What the WoT: In Which We Return to the Fold

Jenn Northington

Director, Editorial Operations

Jenn Northington has worked in the publishing industry wearing various hats since 2004, including bookseller and events director, and is currently Director of Editorial Operations at Riot New Media Group. You can hear her on the SFF Yeah! podcast nerding out about sci-fi and fantasy. When she’s not working, she’s most likely gardening, running, or (obviously) reading. Find her on Tumblr at jennIRL and Instagram at iamjennIRL.

Jenn Northington and Preeti Chhibber discovered their mutual lapsed fandom over a very nerdy game of Shag Marry Kill on Twitter, and decided that it was time to get back on the wagon. In What the WoT, they’ll read and discuss the final three books in the Wheel of Time series: The Gathering Storm, Towers of Midnight, and A Memory of Light.

In this first post, they interview themselves about their fandom history.


Wheel of TimeTell us the origins of your WoT fandom.

Jenn Northington: I don’t know exactly when I started reading, but I’m betting I was 11 or 12. I was a precocious, genre-obsessed reader with an equally precocious/obsessed older brother, so it was probably inevitable. And man oh man, I read The Eye of the World So Many Times. It was so good! It had all these fascinating characters, and this mystical thing going on behind the main plot, and there were magic and swords but not cheesy magic and swords like in the Dragonlance books, which I was outgrowing at that point. I was also astonished (and a bit relieved) to find that there were no elves. Prior to these books, I don’t think I was aware that it was legal to write fantasy in which there were no elves. So anyway, I loved the first book, and then I would beg for more of them, and when I had finished the ones we had (or all the ones that were published) I would go back and reread at least the first one, if not the first three. At one point I had a dream that I was Rand, facing off with my first Trollocs on the farm. Also I immediately wanted to learn how to wield a sword, in a way that I had never really wanted to before, because FORMS ARE SO FANCY, and because then I could spend more time with Lan who is in the top five of my Fictional Boyfriends list. I have a thing for brooders, what can I say?

Preeti Chhibber: My friend Christian (who at the time was the kid with a bad crowd that I wasn’t supposed to hang out with in High School) gave me the first book when I was 14. Prior to that, I was still stuck firmly in the YA Fantasy world. I must have read Tamora Pierce’s Alanna series a million times. When Christian handed me The Eye of the World, I was thrilled that it seemed to be a thousand pages in pretty tiny font. SO MUCH TO READ. I ate the thing up. I then passed it to my older brother who loved it and passed it to my mother who hated it (and I quote, “He’s just stealing things from eastern religions!”). I flew through the rest of the series and it opened up a whole world of contemporary high fantasy for me. Though nothing quite hit the mark like Wheel of Time, I was excited to have a brand new genre to investigate! Also, I desperately wanted to learn archery thanks to Birgitte Silverbow. Her name was BIRGITTE SILVERBOW. Come on.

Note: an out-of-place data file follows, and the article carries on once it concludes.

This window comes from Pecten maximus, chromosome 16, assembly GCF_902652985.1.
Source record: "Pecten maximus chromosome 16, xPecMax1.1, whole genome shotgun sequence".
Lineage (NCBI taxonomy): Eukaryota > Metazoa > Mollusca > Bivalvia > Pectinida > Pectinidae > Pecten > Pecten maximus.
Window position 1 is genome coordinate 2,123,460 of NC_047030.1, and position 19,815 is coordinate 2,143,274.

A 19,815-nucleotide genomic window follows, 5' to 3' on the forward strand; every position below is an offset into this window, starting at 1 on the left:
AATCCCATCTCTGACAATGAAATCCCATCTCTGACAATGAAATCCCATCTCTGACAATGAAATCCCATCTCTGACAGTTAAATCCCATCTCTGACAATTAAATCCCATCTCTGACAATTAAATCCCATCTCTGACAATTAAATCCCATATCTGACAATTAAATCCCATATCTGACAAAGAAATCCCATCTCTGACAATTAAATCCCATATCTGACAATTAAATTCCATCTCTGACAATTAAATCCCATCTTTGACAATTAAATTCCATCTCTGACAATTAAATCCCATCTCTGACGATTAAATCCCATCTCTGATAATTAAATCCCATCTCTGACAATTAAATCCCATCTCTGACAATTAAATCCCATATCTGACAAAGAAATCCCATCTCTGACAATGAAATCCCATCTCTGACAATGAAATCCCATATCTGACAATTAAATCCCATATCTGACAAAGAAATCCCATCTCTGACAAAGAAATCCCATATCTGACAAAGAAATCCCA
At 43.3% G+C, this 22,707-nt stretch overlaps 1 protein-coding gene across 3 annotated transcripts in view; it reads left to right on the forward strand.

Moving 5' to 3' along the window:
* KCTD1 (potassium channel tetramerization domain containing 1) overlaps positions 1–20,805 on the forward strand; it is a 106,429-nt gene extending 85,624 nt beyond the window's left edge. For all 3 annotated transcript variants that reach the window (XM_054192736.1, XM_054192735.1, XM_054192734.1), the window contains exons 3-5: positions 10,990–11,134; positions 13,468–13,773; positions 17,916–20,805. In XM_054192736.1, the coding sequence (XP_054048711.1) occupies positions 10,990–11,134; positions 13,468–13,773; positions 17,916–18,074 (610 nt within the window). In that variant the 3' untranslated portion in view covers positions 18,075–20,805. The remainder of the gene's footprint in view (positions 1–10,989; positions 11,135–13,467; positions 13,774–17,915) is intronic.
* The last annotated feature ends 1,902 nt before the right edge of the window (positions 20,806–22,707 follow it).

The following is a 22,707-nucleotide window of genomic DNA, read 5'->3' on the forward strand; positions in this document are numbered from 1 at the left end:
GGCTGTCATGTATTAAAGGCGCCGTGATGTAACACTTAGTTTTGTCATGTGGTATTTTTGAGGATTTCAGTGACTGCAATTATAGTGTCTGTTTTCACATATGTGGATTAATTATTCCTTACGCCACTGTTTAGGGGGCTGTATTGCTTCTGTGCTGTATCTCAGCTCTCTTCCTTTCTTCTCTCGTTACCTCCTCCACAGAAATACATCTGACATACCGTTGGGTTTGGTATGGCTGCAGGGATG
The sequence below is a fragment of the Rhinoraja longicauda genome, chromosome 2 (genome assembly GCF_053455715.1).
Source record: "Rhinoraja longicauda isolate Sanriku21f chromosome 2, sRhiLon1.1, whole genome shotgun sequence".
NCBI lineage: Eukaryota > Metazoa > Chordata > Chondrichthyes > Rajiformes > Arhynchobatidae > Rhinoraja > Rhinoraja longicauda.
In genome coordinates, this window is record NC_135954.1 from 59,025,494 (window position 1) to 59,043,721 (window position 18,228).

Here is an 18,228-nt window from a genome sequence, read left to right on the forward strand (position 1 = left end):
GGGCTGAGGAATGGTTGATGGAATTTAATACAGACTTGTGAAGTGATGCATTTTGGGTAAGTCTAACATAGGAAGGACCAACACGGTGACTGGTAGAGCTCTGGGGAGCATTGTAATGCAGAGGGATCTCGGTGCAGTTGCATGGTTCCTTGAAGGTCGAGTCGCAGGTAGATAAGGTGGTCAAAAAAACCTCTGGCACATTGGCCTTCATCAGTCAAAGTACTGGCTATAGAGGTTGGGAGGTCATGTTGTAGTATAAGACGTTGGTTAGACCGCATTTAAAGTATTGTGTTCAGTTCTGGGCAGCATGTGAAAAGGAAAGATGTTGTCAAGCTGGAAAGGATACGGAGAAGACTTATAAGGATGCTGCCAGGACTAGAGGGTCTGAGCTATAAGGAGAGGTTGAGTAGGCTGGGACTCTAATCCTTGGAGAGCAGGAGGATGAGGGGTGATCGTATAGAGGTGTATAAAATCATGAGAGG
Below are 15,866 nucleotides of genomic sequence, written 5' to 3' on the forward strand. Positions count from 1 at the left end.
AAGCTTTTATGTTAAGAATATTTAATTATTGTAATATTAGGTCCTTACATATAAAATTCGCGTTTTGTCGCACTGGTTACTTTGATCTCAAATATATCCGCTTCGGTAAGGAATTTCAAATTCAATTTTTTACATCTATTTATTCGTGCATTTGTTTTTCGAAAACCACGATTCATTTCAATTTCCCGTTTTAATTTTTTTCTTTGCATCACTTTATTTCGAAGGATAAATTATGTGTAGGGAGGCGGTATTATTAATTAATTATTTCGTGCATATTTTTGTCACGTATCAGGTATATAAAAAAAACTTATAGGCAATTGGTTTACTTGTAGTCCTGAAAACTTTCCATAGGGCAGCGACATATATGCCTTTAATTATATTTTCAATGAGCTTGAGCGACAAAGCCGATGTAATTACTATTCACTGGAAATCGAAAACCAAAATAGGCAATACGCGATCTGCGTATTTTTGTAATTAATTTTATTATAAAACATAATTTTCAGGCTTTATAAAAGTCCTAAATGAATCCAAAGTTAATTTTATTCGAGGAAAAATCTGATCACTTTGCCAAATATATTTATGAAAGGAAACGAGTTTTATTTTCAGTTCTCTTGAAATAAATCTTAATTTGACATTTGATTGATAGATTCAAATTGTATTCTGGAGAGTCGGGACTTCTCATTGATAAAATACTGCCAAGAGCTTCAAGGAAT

When/why did you stop reading?

JN: I am 75% sure that the last book I read was A Crown of Swords. I definitely absolutely read Lord of Chaos, and I definitely absolutely have not read The Path of Daggers, because when I looked at that recap I actually said “HOLD THE PHONE” out loud. I say 75% sure because while I remember the thing about Myrelle and Nisao, you know, that thing, I am not clear on the Bowl of Winds. Maybe I only read 75% of the book? Entirely possible. A Crown of Swords came out in 1996, which puts me at 13 or 14 if I read it within a year of pub-date, and also puts me at the beginning of the stage in my reading life that I actually enjoyed the books we were assigned for English classes, and started reading more literary fiction and nonfiction. So my expanding literary horizons, coupled with the long stretches between publication of each subsequent book, pretty much ended my time as a reader.

PC: I remember exactly why I stopped reading. That freaking prequel. THE PREQUEL. They released Crossroads of Twilight in 2003, and then we waited and waited, and instead of the next book, they released a prequel called A New Spring in 2004. I haven’t been so mad since I read all the Game of Thrones books in 2004 without realizing he wouldn’t release another book for 7 years. ANY WAY. I ended up interning for Tor in 2005 and had two very special things happen to me: I was tasked with photocopying the manuscript for The Knife of Dreams and I met (and fangirled over) Robert Jordan. You’d think that would pull me back into the series. I’m a terrible person, so it didn’t.

Why start reading again now?

JN: Well, the series is over! I can finally know what happens! Which of his three ladies will Rand actually end up with? (OMG WHAT IF IT IS ALL OF THEM?) If I had the time and mental energy, I would go back and reread them all. Worthier, braver readers, like’s Leigh Burton, have done that. But my reading schedule just can’t handle it, and anyway that’s what fan sites are for.

PC: That’s easy. I have to know what happened. I also want to make sure that Mat ends up happy and married.

Coming up next in What the WoT: February will see us Internet-recapping our way back into the plot, with The Gathering Storm discussion in early March!